Nationwide study to protect food supply
RESEARCH | K. Eric Wommack, professor of plant and soil sciences, is part of a five-year, $25 million U.S. Department of Agriculture study aimed at preventing potentially fatal illnesses linked to Shiga toxin-producing E. coli bacteria (STEC).
STEC poses a serious threat to the food supply, resulting in more than 265,000 infections in the United States each year.
The coast-to-coast study includes a team of 48 investigators from multiple universities and government agencies, with the University of Nebraska and Kansas State University as the lead institutions.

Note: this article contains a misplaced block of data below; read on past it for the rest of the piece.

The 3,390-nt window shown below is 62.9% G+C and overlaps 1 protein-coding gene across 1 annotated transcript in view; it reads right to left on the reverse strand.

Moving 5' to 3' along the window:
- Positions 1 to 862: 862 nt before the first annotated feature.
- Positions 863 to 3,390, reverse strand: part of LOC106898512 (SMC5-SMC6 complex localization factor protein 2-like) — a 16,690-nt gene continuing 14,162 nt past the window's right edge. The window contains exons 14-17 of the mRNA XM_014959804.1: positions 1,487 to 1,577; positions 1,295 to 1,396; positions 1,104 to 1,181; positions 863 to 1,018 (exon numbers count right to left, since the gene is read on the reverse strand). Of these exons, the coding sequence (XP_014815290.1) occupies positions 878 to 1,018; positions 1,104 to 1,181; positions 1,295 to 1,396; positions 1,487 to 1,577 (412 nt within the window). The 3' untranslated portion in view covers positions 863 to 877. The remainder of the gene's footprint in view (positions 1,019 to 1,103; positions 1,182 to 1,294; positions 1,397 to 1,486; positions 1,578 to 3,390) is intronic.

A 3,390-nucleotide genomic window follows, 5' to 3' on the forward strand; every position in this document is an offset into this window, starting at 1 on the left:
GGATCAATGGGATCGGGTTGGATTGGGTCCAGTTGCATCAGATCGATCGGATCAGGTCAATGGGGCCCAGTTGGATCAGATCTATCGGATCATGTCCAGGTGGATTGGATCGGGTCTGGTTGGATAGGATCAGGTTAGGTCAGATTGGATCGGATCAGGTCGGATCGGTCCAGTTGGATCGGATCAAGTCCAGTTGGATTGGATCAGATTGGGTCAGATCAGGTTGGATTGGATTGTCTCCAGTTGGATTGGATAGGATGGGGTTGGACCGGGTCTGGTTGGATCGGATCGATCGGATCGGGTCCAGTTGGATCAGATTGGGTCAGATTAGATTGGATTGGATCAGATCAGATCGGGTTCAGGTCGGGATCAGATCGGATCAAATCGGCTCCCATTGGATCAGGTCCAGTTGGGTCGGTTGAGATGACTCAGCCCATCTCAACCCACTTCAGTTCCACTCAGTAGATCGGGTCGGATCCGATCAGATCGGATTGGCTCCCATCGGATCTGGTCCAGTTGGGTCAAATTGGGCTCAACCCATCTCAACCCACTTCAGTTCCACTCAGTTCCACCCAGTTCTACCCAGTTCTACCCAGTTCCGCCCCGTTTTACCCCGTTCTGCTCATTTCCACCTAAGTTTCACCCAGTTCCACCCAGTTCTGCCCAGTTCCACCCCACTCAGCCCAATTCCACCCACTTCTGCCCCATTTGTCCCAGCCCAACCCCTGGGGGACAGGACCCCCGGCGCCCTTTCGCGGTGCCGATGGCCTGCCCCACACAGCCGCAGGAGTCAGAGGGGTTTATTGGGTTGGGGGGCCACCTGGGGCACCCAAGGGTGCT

As a microbial ecologist, Wommack says he is "interested in all the microbes that make up communities of microbes." He equates this to an environmental ecologist, only instead of looking at "all the plant species within the make-up of the forest or the grassland, I look at all the microbes that comprise a microbial community."
For this study, Wommack will examine the microbial communities that form around STEC to see if scientists can pinpoint a pattern. This would allow the researchers to trace non-toxic levels of STEC by determining the kinds of microbial communities where it is most likely to occur.
"It is difficult to detect STEC when it is at the non-poisonous levels, but it is still there and so my work may show that there are other microbes that just happen to occur alongside STEC but are a whole lot easier to find," he says. "Knowing and understanding more about the biology and the ecology of the organism will ultimately help us to control its incidence in the food supply."